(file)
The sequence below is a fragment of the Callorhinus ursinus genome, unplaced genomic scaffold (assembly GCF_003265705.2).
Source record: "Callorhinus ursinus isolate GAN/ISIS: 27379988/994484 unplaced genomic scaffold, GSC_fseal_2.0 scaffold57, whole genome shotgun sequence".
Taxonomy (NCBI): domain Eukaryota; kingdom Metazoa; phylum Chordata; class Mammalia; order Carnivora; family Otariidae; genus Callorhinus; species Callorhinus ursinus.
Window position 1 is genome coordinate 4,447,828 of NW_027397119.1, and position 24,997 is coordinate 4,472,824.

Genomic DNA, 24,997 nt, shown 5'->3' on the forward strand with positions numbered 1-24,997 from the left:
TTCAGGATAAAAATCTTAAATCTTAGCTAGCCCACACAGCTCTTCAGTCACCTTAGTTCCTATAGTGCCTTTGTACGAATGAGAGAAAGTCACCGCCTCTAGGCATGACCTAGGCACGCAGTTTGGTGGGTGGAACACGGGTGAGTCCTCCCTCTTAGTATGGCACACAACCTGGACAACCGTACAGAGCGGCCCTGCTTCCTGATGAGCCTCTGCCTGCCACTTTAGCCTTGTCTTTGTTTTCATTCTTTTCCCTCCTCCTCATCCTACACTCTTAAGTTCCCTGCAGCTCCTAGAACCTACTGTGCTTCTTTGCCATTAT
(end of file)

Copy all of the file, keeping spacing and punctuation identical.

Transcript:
The sequence below is a fragment of the Callorhinus ursinus genome, unplaced genomic scaffold (assembly GCF_003265705.2).
Source record: "Callorhinus ursinus isolate GAN/ISIS: 27379988/994484 unplaced genomic scaffold, GSC_fseal_2.0 scaffold57, whole genome shotgun sequence".
Taxonomy (NCBI): domain Eukaryota; kingdom Metazoa; phylum Chordata; class Mammalia; order Carnivora; family Otariidae; genus Callorhinus; species Callorhinus ursinus.
Window position 1 is genome coordinate 4,447,828 of NW_027397119.1, and position 24,997 is coordinate 4,472,824.

Genomic DNA, 24,997 nt, shown 5'->3' on the forward strand with positions numbered 1-24,997 from the left:
TTCAGGATAAAAATCTTAAATCTTAGCTAGCCCACACAGCTCTTCAGTCACCTTAGTTCCTATAGTGCCTTTGTACGAATGAGAGAAAGTCACCGCCTCTAGGCATGACCTAGGCACGCAGTTTGGTGGGTGGAACACGGGTGAGTCCTCCCTCTTAGTATGGCACACAACCTGGACAACCGTACAGAGCGGCCCTGCTTCCTGATGAGCCTCTGCCTGCCACTTTAGCCTTGTCTTTGTTTTCATTCTTTTCCCTCCTCCTCATCCTACACTCTTAAGTTCCCTGCAGCTCCTAGAACCTACTGTGCTTCTTTGCCATTAT